I “do” decision in the presence of opaque stochastic risk for a living, so the plan from the start was to put her up for potential long-term storage, just in case. Like, maybe some unforeseen thing will bring the entire world to a full stop for a year or two or something... or maybe, inconceivably, my brilliant yuppie friends will be proven wrong and my family might actually someday need a few of those 350 N95's and gallons of Purell I had sitting on a shelf for >15 years.


Up on the hard, the day I finished the hull stuff, I believed that I was done, and for the last time. As I cleaned up my work area talking with my friend, I believe what I then said was something like “Well… last time I’m going to do any of these things.. let’s go get some dinner.”

 

Introducing the Problem

 

But, sometimes, at the height of our revelries, when our joy is at its zenith, etc. I got up on CW to do my usual pre-departure check, and found a river of oil in the port fairway of the engine room.

 

Insert my idiot initial response here -  In ~1980, I received some “leak test training” in conjunction with a bunch of (real) non-destructive test (NDT) training as I had to take over a family business when my dad passed away. All the other NDT training made sense for the various processes where I’d be technical lead (Level III Inspector). But not the leak testing or safety wiring. I utterly wasted my time trying out what I was able to remember from the leak training 40 yr earlier..  mostly trying to estimate the amount of involuntarily released fluid (reminiscent of Taleb’s reverse process mentioned in The Black Swan on the difficulty of precisely back-predicting what an ice cube looked like before it melted by examining the puddle), and adding UV tracer dye to the oil and using a UV source to find where it’s coming out. I went thru two rounds of dye testing.. to leave no doubt about my idiot nature. Fill up the engine with dyed oil... watched it for 5 or 6 hours... and NOT SEE A GD DROP either time. Then 5-6 d later observe it had all leaked out. Right then, I should have known it was 1. a very small pin hole or two, and 2. Located as low on the engine as possible. That it was NOT a "water-main break" type of flow.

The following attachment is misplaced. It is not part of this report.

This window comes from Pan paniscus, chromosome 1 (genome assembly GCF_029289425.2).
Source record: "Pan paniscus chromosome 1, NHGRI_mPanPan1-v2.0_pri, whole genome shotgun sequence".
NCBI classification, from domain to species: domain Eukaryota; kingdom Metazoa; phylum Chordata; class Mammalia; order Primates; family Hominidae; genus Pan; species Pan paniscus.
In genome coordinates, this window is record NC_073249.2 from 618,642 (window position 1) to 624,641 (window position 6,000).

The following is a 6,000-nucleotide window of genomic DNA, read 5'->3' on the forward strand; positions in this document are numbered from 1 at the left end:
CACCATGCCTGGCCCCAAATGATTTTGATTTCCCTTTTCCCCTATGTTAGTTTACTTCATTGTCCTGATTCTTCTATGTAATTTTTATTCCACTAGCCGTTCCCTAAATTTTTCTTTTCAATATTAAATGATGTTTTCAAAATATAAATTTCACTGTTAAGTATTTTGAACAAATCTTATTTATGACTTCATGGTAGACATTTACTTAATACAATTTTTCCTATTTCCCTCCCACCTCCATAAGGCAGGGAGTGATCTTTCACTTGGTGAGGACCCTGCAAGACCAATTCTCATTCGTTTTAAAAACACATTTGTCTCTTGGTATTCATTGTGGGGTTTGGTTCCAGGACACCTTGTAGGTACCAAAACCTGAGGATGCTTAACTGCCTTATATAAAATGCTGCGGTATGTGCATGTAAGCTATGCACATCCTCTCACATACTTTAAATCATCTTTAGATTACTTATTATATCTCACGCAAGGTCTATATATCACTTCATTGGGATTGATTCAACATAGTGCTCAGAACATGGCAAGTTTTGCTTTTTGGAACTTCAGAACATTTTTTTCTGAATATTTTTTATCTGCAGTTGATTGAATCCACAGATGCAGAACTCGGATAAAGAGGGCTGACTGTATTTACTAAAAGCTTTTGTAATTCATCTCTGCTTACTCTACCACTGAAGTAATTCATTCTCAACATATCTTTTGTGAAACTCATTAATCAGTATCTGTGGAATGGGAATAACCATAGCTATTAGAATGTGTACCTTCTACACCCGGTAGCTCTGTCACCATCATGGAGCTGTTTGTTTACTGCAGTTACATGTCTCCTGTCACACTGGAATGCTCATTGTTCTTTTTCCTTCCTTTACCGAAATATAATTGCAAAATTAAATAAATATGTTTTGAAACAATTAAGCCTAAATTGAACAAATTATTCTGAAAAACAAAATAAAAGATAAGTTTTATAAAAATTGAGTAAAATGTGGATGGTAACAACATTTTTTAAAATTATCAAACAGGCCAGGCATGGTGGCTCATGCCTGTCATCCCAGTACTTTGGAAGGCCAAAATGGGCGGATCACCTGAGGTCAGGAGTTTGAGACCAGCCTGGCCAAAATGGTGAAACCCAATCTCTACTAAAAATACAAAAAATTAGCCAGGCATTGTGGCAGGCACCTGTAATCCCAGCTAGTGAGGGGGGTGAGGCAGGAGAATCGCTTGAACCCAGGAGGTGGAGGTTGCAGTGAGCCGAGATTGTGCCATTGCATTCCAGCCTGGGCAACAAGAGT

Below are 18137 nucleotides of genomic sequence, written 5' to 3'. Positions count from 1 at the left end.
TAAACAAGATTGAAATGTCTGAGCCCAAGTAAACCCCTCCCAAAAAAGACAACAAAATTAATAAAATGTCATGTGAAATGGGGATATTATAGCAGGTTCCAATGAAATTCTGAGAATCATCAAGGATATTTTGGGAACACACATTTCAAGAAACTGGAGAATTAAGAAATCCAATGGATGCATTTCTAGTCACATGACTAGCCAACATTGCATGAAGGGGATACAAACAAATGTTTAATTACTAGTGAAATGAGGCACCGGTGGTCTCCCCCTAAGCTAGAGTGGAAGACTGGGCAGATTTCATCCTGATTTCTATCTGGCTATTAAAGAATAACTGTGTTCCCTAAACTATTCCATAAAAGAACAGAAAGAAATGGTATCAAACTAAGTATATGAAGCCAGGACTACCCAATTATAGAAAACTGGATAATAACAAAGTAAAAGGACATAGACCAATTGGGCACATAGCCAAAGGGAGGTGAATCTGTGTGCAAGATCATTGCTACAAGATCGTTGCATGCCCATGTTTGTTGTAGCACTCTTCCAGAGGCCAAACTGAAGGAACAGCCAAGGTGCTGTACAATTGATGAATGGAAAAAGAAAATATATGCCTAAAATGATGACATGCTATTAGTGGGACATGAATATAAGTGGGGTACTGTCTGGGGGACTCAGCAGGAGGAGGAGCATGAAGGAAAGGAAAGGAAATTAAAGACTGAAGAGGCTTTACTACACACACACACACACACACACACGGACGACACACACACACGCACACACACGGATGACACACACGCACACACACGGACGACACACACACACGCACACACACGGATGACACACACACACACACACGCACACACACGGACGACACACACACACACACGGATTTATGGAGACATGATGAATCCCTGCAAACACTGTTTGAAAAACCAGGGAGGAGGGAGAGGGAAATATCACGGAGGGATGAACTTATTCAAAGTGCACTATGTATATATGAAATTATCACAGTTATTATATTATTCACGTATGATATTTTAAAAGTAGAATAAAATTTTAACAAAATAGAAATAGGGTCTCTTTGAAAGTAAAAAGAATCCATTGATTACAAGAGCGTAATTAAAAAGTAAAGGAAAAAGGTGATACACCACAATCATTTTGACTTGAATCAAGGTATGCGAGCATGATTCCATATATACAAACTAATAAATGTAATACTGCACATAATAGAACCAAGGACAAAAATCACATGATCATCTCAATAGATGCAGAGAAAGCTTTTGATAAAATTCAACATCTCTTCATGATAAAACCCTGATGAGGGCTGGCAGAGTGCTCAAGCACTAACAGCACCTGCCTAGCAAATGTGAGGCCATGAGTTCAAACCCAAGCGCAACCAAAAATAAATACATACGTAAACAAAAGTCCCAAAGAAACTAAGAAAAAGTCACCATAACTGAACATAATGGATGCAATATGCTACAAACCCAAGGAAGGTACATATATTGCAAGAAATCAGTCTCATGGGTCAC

Finding a leak in an oil pan should be trivial if you can see what you need to see, which I could not. It turns out a NT42 engine room is the IDEAL trash compactor for eating problem knees/hips/back/neck by staying wadded up in a little ball the whole time you’re trying to operate [2023 in fact was the most medical year of my life with muscle and joint failures triggered more each time I tried to work down there]. I hung in trying to do that job too long and decided, while standing in a giant pile of shame and swearing constantly for days afterward, to try and find a marine mechanic to do the work.

 

Let me shorten this part up… the mechanics “didn’t work out”. At all. 3 of them. Identical failures consistent with all my prior attempts.

 

Diagnosis - Despite being a pretty terrible person, I keep on attracting exceedingly incredible friends. My friend Doug is one of the most mechanically adept/experienced and intellectually curious people I've been fortunate enough to know, and just decent and interesting to be around... mostly I like he fights me when I try to pay for dinner. He just kept getting on my boat and studying/working the situation. I don't like how it makes me look that I quietly considered he was trying to establish a squatter's claim... I don't usually do that to friends:) The engine area was a royal mess from my stupid runs at applying Air Force leak testing (hmm.. only now wondering.. do they even have boats?? See..... I'm an idiot).. he fab'd up a tool to facilitate cleaning up the dyed oil/insulation remnants in the twists and turns of the spill tray under the engine. People who can't let a problem go and work to apply actual deep experience and thinking to observations are THE most interesting to be around. Despite being “a few months” older than me, he soon produced a perfect clear perfectly lit photo of the cleaned up oil pan wound. It was bottom/center of the aft vertical surface of the oil pan. Very obviously created by two copper braided bonding cables routed exceedingly loosely through mid-air from hard-points on the drip pan to the upper midline of the engine block. The carelessly draped cables were reminiscent of typical last mile power distribution in India. Repeated cable contact burned 2 pinholes of ~2mm diameter through the pan wall.